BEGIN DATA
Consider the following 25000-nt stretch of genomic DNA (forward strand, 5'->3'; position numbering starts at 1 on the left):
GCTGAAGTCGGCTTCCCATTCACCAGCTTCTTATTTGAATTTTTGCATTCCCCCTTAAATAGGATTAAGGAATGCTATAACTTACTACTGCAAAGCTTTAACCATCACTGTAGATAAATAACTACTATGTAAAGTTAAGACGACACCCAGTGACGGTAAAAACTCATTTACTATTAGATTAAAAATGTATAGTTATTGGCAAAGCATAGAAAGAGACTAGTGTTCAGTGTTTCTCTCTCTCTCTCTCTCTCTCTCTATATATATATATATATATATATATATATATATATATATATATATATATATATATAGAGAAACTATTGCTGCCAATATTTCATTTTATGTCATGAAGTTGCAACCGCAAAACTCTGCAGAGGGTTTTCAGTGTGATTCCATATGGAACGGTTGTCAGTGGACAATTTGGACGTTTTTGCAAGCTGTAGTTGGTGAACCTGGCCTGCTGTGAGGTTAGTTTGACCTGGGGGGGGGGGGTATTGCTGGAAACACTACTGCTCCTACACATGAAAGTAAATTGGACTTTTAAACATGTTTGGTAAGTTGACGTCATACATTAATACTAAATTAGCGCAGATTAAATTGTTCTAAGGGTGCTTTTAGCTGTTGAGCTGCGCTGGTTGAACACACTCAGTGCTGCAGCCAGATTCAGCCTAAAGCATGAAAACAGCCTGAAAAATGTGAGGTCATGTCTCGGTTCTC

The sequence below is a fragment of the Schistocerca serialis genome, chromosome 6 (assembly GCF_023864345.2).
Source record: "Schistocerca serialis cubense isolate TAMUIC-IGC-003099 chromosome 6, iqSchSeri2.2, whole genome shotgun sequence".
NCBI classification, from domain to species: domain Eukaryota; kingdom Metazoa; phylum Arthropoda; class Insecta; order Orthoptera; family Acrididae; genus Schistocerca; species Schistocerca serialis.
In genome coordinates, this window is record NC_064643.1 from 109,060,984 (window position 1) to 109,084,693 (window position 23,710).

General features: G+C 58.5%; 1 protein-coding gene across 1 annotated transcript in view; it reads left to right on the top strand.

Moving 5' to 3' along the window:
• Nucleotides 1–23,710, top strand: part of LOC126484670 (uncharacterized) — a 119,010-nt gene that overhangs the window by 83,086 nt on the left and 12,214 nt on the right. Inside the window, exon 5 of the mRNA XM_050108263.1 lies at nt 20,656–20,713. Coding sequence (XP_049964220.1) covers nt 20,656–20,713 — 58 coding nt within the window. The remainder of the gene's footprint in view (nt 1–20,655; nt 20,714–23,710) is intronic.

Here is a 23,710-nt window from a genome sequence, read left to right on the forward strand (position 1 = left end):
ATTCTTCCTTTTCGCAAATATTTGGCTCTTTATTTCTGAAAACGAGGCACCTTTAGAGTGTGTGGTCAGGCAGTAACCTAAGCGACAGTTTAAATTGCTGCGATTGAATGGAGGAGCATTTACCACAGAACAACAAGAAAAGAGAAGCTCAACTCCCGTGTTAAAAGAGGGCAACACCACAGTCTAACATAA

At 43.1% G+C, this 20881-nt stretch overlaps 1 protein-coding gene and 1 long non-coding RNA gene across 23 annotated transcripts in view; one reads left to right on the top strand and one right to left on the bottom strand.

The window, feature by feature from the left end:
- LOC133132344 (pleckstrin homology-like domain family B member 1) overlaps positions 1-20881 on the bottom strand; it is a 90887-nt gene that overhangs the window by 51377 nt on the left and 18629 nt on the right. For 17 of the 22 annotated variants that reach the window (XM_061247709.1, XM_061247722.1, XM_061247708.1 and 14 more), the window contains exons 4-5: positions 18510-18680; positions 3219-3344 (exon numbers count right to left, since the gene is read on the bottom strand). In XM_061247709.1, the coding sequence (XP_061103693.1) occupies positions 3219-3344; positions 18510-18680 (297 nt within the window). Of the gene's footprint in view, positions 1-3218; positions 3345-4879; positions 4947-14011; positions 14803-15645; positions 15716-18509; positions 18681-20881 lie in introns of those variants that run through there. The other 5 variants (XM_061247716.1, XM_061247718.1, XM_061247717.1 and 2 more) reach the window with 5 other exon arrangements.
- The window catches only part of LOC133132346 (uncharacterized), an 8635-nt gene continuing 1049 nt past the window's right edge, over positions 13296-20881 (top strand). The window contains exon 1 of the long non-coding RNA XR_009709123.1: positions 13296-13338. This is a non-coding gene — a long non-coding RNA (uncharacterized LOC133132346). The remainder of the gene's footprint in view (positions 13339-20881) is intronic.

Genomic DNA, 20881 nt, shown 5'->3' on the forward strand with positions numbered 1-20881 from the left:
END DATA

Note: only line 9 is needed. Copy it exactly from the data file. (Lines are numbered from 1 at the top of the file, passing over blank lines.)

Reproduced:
• Nucleotides 1–23,710, top strand: part of LOC126484670 (uncharacterized) — a 119,010-nt gene that overhangs the window by 83,086 nt on the left and 12,214 nt on the right. Inside the window, exon 5 of the mRNA XM_050108263.1 lies at nt 20,656–20,713. Coding sequence (XP_049964220.1) covers nt 20,656–20,713 — 58 coding nt within the window. The remainder of the gene's footprint in view (nt 1–20,655; nt 20,714–23,710) is intronic.